Within a couple of chapters however, we read of the record skipping. Adam and Eve sin and plunge not only all of humanity but all of creation into a world that is cursed by sin (Gen. 3:15ff). As a result of this, this previously perfectly ordered world no longer functions as orderly and perfectly as designed. It still reflects beauty and some of the old world charm, but not in its fullness.
Some of the ways we see how things are not functioning properly are the prevalence of disorder. Specifically we see disasters, diseases, and death. All of which are assaults upon the God of peace and what he has ordered in creation. We know from reading the Bible that these things are not accidental intrusions in God’s creation but consequences of our sin. Sin creates chaos. It invades God’s good creation with disorder.
The God of Peace Brings Harmony
This brings us to how the God of peace has been involved to fix the problem. The God of peace brings peace through reconciliation. We understand that through our sin, disobedience and rebellion we have been alienated or separated from God.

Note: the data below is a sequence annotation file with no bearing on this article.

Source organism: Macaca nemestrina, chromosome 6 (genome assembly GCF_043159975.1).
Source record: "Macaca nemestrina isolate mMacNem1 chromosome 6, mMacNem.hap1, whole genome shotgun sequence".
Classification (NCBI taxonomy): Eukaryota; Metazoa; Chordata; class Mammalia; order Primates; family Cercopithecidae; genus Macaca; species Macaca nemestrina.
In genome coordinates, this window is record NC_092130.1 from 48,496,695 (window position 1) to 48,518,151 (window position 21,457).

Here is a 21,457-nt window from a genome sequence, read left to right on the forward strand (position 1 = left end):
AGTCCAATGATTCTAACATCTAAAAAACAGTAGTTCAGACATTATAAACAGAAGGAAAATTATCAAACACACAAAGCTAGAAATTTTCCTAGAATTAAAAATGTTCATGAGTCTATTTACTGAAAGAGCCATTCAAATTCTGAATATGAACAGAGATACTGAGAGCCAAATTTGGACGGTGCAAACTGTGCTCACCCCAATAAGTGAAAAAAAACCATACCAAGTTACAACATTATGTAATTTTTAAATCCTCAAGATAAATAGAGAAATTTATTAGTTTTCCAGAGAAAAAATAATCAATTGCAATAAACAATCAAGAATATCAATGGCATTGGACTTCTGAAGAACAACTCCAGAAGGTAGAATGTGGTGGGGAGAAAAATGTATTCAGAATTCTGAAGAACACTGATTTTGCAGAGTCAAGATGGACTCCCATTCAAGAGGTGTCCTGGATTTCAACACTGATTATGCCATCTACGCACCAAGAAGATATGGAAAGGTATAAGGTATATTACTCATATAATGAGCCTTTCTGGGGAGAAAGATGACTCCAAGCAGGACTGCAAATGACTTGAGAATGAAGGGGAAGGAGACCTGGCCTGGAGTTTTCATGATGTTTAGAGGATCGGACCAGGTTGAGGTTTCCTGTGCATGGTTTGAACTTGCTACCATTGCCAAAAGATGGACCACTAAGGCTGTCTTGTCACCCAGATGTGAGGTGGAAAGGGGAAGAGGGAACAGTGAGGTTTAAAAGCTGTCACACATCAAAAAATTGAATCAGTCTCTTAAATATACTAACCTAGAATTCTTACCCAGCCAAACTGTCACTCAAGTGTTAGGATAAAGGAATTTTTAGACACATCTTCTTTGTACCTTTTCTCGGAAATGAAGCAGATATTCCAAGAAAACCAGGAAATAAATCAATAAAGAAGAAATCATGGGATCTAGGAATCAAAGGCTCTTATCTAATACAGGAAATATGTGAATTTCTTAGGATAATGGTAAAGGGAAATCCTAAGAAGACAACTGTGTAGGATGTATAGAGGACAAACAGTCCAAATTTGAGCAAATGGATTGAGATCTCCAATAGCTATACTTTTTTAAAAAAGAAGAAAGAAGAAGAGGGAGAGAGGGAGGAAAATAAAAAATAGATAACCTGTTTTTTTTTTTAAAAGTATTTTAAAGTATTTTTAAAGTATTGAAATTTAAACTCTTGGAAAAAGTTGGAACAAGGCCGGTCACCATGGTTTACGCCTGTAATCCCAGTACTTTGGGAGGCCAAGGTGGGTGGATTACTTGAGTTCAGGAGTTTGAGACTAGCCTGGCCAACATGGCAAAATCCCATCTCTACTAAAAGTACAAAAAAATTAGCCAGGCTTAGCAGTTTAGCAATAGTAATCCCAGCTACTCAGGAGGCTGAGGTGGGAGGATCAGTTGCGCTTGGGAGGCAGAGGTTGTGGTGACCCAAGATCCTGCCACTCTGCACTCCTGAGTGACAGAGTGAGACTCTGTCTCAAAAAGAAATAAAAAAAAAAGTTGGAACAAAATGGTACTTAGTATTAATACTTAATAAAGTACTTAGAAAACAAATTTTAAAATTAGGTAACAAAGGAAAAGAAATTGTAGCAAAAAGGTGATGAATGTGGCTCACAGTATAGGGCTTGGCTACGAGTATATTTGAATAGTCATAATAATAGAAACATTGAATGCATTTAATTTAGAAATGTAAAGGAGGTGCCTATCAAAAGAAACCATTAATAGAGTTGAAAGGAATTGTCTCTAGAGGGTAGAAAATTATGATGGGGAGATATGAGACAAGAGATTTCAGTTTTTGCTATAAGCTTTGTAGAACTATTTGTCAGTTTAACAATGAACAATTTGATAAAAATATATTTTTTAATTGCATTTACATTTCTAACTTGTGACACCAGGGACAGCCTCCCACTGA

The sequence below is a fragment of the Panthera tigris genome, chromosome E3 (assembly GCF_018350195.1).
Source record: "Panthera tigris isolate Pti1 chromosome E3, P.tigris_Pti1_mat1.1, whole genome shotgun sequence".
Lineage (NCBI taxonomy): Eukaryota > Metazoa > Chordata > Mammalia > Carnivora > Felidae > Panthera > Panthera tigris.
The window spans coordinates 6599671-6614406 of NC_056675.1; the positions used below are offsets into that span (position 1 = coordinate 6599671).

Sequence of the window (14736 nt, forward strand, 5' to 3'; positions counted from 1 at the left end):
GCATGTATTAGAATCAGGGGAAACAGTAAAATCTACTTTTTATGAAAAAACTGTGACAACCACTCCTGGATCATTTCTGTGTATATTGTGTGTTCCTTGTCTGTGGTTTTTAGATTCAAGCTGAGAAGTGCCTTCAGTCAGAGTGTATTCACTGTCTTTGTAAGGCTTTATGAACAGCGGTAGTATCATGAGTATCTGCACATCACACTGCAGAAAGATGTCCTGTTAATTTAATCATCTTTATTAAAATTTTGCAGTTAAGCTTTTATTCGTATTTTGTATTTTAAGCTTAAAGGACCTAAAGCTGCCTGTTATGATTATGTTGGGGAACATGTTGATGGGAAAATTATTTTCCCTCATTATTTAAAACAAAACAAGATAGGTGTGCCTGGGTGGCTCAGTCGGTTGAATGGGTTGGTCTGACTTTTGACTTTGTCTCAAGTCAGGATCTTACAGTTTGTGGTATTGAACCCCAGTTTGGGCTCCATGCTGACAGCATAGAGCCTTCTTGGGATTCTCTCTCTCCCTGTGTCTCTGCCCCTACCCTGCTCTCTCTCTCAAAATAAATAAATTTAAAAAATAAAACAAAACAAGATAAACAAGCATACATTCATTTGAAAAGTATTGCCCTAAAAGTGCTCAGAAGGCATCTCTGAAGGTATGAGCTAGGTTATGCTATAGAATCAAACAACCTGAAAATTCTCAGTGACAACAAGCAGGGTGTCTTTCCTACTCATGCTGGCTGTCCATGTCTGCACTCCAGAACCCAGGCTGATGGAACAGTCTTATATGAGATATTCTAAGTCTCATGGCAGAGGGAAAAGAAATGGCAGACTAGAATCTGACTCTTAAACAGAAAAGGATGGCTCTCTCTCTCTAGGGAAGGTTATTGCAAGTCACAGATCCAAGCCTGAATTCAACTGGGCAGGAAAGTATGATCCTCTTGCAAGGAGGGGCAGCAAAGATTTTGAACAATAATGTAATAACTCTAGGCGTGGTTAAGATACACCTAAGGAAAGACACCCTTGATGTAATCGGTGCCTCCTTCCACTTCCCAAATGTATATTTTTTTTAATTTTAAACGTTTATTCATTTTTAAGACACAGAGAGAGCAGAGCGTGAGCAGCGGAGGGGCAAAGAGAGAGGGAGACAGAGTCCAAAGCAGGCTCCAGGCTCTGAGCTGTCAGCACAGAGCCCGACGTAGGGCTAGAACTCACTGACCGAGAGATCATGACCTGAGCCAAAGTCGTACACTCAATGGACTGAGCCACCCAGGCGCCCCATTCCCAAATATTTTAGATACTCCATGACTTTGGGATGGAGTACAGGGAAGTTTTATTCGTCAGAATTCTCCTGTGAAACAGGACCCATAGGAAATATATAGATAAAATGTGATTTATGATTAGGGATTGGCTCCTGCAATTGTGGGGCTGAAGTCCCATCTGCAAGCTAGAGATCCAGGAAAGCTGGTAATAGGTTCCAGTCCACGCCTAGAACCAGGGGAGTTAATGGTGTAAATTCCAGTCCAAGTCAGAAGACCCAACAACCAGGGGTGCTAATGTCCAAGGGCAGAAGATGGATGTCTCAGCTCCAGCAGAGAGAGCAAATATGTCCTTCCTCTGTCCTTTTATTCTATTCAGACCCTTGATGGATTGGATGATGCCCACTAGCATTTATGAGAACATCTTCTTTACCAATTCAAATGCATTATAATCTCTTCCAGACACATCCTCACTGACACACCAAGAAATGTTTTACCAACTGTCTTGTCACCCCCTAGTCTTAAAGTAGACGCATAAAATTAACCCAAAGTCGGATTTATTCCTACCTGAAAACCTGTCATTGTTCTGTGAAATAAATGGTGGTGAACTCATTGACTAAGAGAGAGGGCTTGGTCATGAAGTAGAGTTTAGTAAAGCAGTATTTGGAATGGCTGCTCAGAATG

On one level there is the disorder of creation, which we just talked about. But on another level, and at a primary level, it has caused disorder in our souls. It has brought a rift in people’s relationship with God; we are most naturally at odds or separated from God. There is something of a spiritual war that needs a peace treaty.
How does peace get made? Well, it is the God of peace who makes peace with his warring subjects, his creation. God becomes a man in the person of Jesus Christ to make peace.
Think about what you see Jesus doing in the gospel narratives.